8. Noah says:

    I agree completely with the post, not that my opinion matters. This is something that has come up recently with my church. What I have seen as the Church’s mission as laid out in the Bible is spreading the gospel primarily and above all. That is what we are about (of course the purpose is different, our purpose is to worship the Lord who gave us the mission). The problem that comes with this definition is people hear “primary” and “secondary” and assume the gap is too wide to actually do both. But Acts 20:7-12 tells a different story. Paul is preaching to some people and he goes so long that one of the guys in the back falls asleep and then falls 3 floors out of a window. Paul stops his preaching and goes outside to the guy, now dead, and taking him in his arms says “Do not be alarmed, for his life is in him.” Then Paul goes back up and continues his preaching while some others take away the formerly dead youth alive to care for him. This is obviously an extreme example, but the point still stands that the gospel is what the Church is all about. What we do while preaching does not have to be separated from proclaiming the good news. For example, my wife and I made and ate meals with various needy and homeless individuals in our area for over a year, but we made it a point to tell them why we were doing it and to call them to Christ with the gospel and saw a little fruit come to bear. So it can be done, especially in the U.S. (there are definitely places around the world where discernment must be used).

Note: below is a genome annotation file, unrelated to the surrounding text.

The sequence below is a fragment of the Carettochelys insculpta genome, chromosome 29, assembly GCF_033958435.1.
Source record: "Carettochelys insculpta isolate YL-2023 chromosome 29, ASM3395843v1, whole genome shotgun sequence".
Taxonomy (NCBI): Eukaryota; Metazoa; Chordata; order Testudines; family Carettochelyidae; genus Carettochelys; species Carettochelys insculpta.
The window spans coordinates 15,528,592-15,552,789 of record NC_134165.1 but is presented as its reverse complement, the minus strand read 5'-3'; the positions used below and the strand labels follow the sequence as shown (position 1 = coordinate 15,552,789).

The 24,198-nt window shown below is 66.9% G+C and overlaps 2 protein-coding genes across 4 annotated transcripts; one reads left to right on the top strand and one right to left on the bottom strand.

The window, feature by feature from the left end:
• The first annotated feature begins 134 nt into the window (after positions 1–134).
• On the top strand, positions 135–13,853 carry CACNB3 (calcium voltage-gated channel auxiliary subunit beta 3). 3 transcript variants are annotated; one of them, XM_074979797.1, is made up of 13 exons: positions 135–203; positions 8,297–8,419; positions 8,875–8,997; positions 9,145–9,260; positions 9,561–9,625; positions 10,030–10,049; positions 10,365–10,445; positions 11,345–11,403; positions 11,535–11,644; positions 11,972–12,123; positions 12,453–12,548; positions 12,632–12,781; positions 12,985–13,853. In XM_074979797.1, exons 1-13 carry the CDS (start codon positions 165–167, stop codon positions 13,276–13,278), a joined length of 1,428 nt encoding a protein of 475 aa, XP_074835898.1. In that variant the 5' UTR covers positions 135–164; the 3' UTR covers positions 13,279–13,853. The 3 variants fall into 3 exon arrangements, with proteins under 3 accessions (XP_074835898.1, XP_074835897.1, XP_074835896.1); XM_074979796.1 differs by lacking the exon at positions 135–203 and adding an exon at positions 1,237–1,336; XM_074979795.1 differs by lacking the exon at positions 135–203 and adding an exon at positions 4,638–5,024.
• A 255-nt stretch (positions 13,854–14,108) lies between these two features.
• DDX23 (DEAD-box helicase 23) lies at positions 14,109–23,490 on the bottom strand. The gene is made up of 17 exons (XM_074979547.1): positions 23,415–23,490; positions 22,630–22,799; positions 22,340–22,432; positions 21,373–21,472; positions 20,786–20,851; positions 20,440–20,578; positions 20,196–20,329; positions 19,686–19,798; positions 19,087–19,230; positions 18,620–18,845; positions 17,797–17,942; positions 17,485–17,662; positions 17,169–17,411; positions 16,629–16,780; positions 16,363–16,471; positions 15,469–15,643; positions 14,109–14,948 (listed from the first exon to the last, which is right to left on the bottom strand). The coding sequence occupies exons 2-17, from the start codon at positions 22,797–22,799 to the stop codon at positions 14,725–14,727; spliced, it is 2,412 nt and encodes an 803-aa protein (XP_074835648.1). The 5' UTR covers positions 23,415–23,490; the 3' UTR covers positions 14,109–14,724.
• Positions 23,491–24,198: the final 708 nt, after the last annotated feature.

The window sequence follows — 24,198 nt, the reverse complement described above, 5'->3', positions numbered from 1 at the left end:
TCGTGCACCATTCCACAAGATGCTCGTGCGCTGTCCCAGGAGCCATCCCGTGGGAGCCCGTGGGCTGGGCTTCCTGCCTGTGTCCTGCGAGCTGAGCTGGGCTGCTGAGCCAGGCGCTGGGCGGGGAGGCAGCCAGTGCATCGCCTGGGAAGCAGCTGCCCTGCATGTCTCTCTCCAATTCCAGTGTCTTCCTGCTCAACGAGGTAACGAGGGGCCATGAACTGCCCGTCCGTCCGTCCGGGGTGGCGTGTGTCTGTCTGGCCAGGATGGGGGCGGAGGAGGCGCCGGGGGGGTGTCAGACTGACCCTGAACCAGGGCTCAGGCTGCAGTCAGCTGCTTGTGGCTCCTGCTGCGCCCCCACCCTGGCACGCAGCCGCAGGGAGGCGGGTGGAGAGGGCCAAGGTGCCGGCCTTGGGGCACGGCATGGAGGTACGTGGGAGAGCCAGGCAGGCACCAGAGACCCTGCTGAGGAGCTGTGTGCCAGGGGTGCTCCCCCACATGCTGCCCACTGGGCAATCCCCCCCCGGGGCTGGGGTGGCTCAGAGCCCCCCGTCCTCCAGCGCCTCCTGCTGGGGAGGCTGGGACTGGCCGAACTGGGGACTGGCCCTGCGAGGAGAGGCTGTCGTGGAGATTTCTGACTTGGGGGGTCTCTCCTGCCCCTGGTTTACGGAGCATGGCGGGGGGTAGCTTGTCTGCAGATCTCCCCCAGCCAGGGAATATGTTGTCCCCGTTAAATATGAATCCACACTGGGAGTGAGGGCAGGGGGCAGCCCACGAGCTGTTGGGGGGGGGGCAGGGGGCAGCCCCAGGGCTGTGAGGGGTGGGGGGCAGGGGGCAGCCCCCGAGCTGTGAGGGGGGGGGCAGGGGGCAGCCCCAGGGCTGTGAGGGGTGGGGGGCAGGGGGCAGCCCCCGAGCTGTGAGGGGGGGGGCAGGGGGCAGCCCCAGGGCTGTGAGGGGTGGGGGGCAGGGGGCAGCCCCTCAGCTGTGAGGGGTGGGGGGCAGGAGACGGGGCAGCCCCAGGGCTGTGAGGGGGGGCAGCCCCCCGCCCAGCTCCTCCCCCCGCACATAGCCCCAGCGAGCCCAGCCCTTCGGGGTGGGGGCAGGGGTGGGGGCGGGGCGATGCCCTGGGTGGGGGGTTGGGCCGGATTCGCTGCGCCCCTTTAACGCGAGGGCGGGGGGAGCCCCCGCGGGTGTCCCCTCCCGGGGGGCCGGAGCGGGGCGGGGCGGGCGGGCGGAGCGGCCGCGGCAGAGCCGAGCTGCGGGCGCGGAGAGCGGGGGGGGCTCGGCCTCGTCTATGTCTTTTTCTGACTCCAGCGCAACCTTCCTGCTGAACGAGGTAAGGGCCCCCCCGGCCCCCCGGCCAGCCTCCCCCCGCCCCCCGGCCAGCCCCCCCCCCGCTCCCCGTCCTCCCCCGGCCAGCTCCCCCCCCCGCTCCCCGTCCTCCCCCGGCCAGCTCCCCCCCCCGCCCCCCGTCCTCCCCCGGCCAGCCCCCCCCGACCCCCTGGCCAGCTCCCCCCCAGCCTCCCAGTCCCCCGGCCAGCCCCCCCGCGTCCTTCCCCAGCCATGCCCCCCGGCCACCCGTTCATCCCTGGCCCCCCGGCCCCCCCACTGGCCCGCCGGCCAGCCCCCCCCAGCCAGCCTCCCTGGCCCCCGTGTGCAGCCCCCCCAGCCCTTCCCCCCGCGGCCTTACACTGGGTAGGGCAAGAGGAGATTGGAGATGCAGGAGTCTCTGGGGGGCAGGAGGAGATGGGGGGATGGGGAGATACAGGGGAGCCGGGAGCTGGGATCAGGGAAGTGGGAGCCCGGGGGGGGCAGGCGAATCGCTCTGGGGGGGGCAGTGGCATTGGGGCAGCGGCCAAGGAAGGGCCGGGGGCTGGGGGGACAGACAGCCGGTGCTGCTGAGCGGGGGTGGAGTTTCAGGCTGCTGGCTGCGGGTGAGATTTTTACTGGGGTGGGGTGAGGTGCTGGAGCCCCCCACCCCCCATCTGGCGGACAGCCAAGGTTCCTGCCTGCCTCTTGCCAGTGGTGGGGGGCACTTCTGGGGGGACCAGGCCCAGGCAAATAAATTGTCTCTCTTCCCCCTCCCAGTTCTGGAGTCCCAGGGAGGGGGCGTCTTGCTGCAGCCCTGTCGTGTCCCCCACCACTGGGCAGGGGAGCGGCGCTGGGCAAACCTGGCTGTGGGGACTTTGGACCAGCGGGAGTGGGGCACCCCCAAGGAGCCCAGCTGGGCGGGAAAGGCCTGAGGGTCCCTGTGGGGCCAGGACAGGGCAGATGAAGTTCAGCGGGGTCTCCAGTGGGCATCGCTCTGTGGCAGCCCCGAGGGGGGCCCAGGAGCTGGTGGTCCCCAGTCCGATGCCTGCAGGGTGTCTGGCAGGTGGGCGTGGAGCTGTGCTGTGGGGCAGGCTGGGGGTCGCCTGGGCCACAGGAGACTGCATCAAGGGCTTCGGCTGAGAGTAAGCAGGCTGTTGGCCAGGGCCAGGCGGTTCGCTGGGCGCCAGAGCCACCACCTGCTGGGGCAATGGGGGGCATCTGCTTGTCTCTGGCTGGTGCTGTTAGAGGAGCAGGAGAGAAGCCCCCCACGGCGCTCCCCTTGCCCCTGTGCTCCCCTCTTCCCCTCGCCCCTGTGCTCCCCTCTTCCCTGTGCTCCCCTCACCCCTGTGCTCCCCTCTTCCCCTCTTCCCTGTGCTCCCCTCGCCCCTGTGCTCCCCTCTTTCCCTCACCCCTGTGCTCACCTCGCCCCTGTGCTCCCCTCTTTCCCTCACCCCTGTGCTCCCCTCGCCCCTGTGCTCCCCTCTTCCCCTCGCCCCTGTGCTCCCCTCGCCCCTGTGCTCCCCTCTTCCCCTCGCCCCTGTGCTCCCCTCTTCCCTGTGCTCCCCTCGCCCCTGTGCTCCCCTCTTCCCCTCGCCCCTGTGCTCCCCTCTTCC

To sum up, the problem is people hear primary and think the secondary stuff doesn’t matter at all. But that is a distinction that should not be made. The Church should always remember her first and foremost command from the Lord is the Great Commission, spread the gospel, and that most assuredly does not minimize anything else she does (especially the Great Commandment). It seems we simply don’t trust the Lord to sanctify us in the implications of the gospel while we go about doing what we are primarily about, which is the gospel. We seem to need to tack things on to the gospel and the mission of the Church.

  9. Josh R says:

    Brian, Can we can add malaria, hunger and other poverty induced ills to the list of dangerous issues worth standing up for as strongly as we stand up against abortion??

    I do think there is a eschatological question that makes us phobic of these programs, and I am not sure we (The Church collectively) are thinking properly.

    Do we see Isaiah 11 as being something that can happen before the return of Jesus? Verses 11-16 sure seem to indicate that this happens in a still imperfect world – as it is being perfected..